An alcohol content at the minimum of stability is critical due to a strange sensory phenomenon where the haptic heft of the solid fruit changes the threshold of perception of alcohol making it seem much more alcoholic than it actually is. This same effect can be seen when eating the pineapple chunks from a Stoli-Doli jar. Many people wrongly believe the fruit holds more alcohol than the liquid, but the illusion is just one of the many phenomena of perception. The same phenomenon will also enhance contrast detection of the fernet aroma we are going to add, and even though fernet will only represent 10% of the preserving solution, eating a cherry may feel as though one is taking an entire shot of fernet.

Many people have the notion that alcohol is a complete preservative, but while it does prevent bacterial growth and certain levels can even kill bacteria, it is powerless against oxidation and even enzymatic browning. If you have ever seen a pear trapped in a bottle of pear brandy, besides the alcohol, ascorbic acid (and possibly sulfites) is also keeping the pear company, otherwise it would brown detrimentally. To preserve a pear, the advice is often given of using 1 g/L of ascorbic acid in the preserving solution (as well as rinsing the fruit and bottle with a sulphuric acid solution to kill bacteria on the surface of the fruit), and with cherries we recommend following the same advice as well as vacuum sealing the canning jars to remove trapped oxygen. Ultra violet light from spending time on clay roofs in the sun may also kill bacteria in the case of the Cerise au Soleil.

Considerations need to be made for the alcohol content of the cherries. When the preserving solution rests with the cherries, the alcohol content will come into equilibrium and be reduced, therefore the displacement of the cherries needs to be known. The displacement of the cherries can be found by taking multiple small samples from each bin that differ by density and placing them in a graduated cylinder of water. The weight of the sample can divided by the observed volumetric displacement to find a ratio which can be extrapolated to find volumetric displacement with only the weight of the entire lot.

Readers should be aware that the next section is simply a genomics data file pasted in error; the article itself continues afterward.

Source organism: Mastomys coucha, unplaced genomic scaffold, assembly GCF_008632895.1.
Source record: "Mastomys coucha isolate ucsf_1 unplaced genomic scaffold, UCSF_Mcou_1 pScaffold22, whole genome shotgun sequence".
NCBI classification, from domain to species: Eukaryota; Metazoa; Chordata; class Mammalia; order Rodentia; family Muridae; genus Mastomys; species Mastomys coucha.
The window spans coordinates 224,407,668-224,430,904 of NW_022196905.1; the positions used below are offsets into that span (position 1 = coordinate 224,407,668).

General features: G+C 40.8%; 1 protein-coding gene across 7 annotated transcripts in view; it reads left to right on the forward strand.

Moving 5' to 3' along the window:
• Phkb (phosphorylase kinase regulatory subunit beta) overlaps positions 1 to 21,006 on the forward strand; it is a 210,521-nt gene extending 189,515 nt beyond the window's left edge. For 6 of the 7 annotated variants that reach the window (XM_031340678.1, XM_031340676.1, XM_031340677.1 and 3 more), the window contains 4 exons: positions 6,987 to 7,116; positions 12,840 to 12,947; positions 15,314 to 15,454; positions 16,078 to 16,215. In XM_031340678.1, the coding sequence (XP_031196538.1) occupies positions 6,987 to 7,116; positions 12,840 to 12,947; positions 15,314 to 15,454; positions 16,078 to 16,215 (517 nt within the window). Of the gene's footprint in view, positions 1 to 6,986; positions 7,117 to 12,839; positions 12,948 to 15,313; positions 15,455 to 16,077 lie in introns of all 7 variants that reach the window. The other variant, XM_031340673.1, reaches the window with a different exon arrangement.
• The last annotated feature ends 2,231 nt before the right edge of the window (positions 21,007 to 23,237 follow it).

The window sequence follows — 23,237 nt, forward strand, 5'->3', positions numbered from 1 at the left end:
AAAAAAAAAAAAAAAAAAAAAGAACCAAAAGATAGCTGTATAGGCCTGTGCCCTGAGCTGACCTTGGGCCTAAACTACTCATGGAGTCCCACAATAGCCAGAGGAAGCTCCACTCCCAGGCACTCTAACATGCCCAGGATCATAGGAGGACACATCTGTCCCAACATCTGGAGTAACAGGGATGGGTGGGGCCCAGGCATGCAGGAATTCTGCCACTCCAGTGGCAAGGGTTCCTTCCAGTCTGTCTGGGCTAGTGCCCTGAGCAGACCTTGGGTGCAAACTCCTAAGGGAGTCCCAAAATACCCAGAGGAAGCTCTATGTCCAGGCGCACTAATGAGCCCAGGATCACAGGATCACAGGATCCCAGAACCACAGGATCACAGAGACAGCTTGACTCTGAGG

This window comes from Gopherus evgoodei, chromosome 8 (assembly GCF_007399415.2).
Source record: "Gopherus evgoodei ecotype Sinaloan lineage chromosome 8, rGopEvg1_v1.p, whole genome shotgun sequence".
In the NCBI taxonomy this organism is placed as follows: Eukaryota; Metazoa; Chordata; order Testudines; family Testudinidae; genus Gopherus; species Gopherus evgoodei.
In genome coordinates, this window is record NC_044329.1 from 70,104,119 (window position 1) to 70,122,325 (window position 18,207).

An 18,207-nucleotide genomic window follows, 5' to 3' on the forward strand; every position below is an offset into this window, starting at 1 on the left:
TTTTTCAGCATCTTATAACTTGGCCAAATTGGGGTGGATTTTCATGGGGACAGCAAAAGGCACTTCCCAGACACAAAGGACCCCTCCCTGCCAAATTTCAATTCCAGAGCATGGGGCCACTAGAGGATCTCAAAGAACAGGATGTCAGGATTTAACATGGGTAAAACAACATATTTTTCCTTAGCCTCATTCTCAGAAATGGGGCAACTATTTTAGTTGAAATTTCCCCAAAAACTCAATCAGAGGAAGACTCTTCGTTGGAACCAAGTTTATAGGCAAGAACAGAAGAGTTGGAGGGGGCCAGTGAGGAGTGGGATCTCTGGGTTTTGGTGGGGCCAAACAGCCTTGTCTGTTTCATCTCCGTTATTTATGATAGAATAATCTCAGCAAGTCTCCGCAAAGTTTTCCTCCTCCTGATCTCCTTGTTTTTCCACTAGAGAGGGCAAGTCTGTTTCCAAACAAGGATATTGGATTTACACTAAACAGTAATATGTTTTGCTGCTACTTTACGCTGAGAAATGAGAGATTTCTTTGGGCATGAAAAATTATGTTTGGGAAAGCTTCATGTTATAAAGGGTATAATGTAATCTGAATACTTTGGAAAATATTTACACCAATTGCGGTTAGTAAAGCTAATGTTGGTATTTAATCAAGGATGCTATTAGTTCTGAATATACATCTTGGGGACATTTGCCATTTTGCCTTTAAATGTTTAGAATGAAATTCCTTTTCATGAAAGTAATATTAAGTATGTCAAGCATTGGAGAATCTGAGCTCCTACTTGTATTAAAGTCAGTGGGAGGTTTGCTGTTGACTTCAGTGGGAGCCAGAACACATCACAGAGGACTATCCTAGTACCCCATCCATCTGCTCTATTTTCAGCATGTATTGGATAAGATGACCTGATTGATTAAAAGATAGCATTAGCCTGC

Awareness of the Delle stabilization concept can either allow a minimal alcohol content for those that deepen their involvement and experiment systematically or it can just provide a very comfortable margin of error.

Every division of the sorted cherries is going to require its own custom preserving solution and the lowest sugar content cherries need a slightly higher alcohol content if the sugar content is going to be walked upwards. Keep in mind, every 30 g/L increase in sugar content has dissolved volume of 18.9 mL which can dilute the alcohol content by nearly half a percentage point and it may take almost two rounds of increasing the sugar to reach that of your ripest cherries. If you are not making your own cherry eau-de-vie, Hiram Walker’s Kirschwasser is the most practical alcohol base. As a starting point, it may also be useful to put each batch in wide mouth canning jars that assume the cherries will displace the same volume as the preserving solution (one volumetric liter of cherries is preserved in one volumetric liter of preserving solution).

Hiram Walker Kirschwasser is only bottled at 45% alcohol which means that once it is diluted by sugar then brought to equilibrium with the cherries in a 1:1 ratio, the equilibrium alcohol content may be lower than is needed. This problem can be solved by either changing the preserving solution ratio to use more Kirschwasser per volume of cherries or by re-distilling the Kirschwasser to concentrate its alcohol content. Simple tests with water will tell if your cherries can be covered by a desired volume of preserving solution or if adjustments needs to be made.